Keeping Track of WordPress Conversations Made Easier

Are default subscriptions a good thing?

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Keeping Track of WordPress Conversations Made Easier
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There are tons of WordPress blogs out there, many of which you may comment on. While such interaction is always welcome, keeping track of the various discussions you’re engaged in can be difficult. Thanks to a recent WordPress update, this process has been refined, making it easier on those who visit, and comment on, multiple WordPress blogs.

The first aspect of the update is to automatically subscribe those who comment on a particular post. The official WordPress blog has the details:

  • By default, posting a comment will now subscribe you to receive follow-up comments via email for that specific post, keeping you updated on the conversation. This is indicated by the checked box in the comment form.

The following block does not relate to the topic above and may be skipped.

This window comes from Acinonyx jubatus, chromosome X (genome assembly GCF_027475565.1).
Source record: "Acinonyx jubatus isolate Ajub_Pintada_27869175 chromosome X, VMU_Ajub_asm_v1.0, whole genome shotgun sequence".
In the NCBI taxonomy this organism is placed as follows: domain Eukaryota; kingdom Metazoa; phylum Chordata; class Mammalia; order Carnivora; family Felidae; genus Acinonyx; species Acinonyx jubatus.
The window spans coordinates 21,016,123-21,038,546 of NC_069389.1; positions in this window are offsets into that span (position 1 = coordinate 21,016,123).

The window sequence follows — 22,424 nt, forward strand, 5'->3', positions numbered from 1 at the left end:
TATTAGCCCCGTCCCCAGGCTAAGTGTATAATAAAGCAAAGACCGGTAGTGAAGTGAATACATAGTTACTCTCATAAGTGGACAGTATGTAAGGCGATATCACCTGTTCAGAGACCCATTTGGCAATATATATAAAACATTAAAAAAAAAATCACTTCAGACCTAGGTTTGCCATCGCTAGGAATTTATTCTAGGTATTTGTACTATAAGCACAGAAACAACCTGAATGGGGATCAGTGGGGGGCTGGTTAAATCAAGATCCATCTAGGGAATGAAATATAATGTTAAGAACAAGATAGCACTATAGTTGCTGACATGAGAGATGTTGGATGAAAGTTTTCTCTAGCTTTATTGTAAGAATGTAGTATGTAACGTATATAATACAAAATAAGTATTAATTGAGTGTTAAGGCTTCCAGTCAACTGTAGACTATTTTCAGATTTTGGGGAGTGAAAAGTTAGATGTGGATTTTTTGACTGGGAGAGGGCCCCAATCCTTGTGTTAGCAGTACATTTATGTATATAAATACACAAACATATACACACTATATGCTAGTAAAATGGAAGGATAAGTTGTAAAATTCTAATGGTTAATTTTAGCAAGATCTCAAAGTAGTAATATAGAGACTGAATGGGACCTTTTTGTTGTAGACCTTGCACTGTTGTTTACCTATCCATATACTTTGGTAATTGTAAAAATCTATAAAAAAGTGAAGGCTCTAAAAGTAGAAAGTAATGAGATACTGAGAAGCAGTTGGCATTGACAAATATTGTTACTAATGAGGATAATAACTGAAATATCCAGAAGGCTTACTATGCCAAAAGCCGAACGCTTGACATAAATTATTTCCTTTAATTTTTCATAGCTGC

• If you have a WordPress.com account, you now have a global setting to change this so that by default you will not be subscribed…
  • If you don’t want email notifications for a thread, just uncheck the box when you post your comment. If you’ve disabled the feature, you can also subscribe to a specific thread by checking the box in the comment form.
  • There is also a link at the bottom of every notification email that will allow you to change your subscription options.

Essentially, if you comment, you’re subscribed. This includes email notifications when other readers respond to a post containing one of your comments. As the screenshot indicates, you can change what posts you follow every time you post a comment:

WordPress Comments

Are default subscriptions the way to go as a WordPress user or should this be something users should have to opt into? Granted, WordPress members can adjust their accounts globally, but if you neglect to do so, every time someone comments in a post you’ve commented on, you’ll receive an email notification.

Keeping Track of WordPress Conversations Made Easier
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  • http://pogidude.com Ryann

    Hi, thank you for this news. Just wondering though if this applies only to wordpress.com blogs? or to also self-hosted WP sites too?

  • http://www.webpronews.com/author/chris-richardson Chris Richardson

    To be honest, Ryann, they didn’t really differentiate between self-hosted and non. For now, I would say it applies to the non-self-hosted, but I’ll check it out and see if there’s more to it.

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